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Firefighters also received generous benefit packages, ranging as high as $94,000 in Las Vegas, $85,000 in North Las Vegas and $81,000 in Clark County. The largest component of these benefit packages is employer contributions to firefighters' retirement accounts, which accounts for as much as $63,000 annually. These large retirement contributions allow a firefighter who joins at age 20 to retire by age 45 while drawing retirement benefits equal to 90 percent of his pay for the rest of his life.

Certainly, firefighting is a necessary and, at times, noble profession. However, in Southern Nevada the spirit of public service has disappeared from this once laudable profession. Firefighters have used their union power to loot the public at an ever increasing rate. Today, the average Clark County firefighter takes home more pay than a full colonel (O-6) with 36 years' experience in the U.S. Military.

Even pro-labor icon President Franklin Delano Roosevelt believed that unionization should be restricted to the private sector, where consumers would ultimately enforce a ceiling on wage demands. As seen in Southern Nevada, when unions are able to bind taxpayers behind closed doors, there is no limit to what they can wring out of private families.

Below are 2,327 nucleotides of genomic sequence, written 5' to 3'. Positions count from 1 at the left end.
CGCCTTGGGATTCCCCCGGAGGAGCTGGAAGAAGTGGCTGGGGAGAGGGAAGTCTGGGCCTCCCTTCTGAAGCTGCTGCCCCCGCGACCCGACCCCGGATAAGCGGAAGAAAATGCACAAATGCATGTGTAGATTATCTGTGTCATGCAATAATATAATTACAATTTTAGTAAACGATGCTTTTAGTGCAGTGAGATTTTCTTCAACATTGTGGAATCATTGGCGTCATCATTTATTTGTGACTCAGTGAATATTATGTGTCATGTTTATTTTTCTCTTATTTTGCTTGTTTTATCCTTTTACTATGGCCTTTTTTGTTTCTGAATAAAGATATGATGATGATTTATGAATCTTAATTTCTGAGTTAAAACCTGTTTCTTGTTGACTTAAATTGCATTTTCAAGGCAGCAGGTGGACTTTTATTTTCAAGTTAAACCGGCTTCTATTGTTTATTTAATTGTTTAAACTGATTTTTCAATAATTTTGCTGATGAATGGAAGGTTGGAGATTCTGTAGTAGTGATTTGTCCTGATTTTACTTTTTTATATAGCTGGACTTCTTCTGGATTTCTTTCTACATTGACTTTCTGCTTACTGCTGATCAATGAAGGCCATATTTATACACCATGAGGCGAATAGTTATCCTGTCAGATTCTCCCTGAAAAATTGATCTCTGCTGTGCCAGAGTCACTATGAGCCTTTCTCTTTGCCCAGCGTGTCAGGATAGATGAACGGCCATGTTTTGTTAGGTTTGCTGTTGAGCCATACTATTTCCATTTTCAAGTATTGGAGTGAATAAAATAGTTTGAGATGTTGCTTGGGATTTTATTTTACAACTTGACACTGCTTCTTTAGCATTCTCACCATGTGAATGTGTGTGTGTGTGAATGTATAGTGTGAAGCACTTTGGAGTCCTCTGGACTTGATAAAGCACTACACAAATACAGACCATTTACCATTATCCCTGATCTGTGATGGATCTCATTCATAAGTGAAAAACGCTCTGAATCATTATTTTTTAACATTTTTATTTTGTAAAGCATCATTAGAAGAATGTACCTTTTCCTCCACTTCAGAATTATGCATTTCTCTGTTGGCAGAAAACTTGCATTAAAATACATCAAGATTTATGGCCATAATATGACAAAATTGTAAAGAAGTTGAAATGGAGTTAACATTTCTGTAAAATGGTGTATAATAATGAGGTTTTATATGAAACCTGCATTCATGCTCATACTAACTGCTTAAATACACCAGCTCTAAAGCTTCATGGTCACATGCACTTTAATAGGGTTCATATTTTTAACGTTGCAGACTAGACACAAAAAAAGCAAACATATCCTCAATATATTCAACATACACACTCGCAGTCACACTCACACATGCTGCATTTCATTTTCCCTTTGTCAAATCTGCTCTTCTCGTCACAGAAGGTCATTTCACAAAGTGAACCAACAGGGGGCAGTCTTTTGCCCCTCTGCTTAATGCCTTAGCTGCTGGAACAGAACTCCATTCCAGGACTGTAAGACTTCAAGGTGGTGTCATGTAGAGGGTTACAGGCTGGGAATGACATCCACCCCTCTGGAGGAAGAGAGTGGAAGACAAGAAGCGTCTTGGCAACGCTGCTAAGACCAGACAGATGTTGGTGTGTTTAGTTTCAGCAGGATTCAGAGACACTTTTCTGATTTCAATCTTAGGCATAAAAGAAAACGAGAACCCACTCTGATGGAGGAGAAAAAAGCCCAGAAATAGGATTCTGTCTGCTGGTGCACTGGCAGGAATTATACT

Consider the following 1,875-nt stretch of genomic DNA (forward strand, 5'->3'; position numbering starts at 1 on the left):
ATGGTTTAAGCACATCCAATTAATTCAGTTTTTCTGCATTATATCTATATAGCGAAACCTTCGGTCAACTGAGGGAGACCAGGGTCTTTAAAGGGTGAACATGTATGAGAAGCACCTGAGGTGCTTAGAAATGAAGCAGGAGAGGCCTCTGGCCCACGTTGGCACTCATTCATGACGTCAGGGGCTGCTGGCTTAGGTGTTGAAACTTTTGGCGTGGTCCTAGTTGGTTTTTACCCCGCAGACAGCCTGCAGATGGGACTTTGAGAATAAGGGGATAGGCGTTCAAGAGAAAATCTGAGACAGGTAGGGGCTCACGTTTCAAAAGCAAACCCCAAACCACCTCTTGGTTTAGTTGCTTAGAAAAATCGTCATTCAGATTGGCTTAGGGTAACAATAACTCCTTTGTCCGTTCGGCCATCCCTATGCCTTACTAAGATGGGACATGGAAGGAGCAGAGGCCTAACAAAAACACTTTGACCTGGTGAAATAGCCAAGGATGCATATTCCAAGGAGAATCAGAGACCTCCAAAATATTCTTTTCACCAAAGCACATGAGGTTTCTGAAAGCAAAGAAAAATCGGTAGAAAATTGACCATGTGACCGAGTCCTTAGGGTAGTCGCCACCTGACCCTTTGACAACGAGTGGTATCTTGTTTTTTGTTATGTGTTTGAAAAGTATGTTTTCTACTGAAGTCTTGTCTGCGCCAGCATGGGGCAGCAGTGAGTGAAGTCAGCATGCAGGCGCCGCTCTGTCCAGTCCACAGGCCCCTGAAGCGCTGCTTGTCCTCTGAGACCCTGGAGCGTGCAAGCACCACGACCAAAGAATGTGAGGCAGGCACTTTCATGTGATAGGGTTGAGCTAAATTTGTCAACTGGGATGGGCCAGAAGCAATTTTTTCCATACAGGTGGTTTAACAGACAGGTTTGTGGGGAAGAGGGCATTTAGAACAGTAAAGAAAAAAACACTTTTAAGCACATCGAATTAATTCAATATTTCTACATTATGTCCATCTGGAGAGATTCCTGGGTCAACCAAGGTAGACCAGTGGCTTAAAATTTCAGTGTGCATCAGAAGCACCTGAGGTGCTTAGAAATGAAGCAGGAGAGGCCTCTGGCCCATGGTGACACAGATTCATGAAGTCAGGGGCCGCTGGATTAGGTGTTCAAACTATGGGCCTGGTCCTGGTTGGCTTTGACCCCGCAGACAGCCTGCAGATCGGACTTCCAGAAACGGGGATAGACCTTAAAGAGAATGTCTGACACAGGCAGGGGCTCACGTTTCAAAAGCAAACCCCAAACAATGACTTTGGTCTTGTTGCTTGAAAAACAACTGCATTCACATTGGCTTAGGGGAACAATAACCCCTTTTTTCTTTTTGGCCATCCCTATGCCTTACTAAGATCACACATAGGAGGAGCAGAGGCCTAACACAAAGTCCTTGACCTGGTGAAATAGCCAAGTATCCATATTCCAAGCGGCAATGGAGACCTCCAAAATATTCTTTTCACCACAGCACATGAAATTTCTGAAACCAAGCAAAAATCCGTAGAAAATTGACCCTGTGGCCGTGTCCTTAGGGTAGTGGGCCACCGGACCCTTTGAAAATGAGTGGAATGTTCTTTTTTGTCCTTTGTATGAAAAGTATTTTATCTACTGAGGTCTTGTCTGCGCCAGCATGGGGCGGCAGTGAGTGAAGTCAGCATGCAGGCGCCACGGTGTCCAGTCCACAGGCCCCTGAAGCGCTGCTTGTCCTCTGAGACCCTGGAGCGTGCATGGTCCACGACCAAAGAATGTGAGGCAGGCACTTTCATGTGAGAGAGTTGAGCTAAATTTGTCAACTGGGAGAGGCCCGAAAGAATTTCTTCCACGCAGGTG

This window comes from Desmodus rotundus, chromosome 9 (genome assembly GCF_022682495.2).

Geoffrey Lawrence is deputy director of policy at the Nevada Policy Research Institute. For more visit

Geoffrey Lawrence

Geoffrey Lawrence

Director of Research

Geoffrey Lawrence is director of research at Nevada Policy.

Lawrence has broad experience as a financial executive in the public and private sectors and as a think tank analyst. Lawrence has been Chief Financial Officer of several growth-stage and publicly traded manufacturing companies and managed all financial reporting, internal control, and external compliance efforts with regulatory agencies including the U.S. Securities and Exchange Commission.  Lawrence has also served as the senior appointee to the Nevada State Controller’s Office, where he oversaw the state’s external financial reporting, covering nearly $10 billion in annual transactions. During each year of Lawrence’s tenure, the state received the Certificate of Achievement for Excellence in Financial Reporting Award from the Government Finance Officers’ Association.

From 2008 to 2014, Lawrence was director of research and legislative affairs at Nevada Policy and helped the institute develop its platform of ideas to advance and defend a free society.  Lawrence has also written for the Cato Institute and the Heritage Foundation, with particular expertise in state budgets and labor economics.  He was delighted at the opportunity to return to Nevada Policy in 2022 while concurrently serving as research director at the Reason Foundation.

Lawrence holds an M.A. in international economics from American University in Washington, D.C., an M.S. and a B.S. in accounting from Western Governors University, and a B.A. in international relations from the University of North Carolina at Pembroke.  He lives in Las Vegas with his beautiful wife, Jenna, and their two kids, Carson Hayek and Sage Aynne.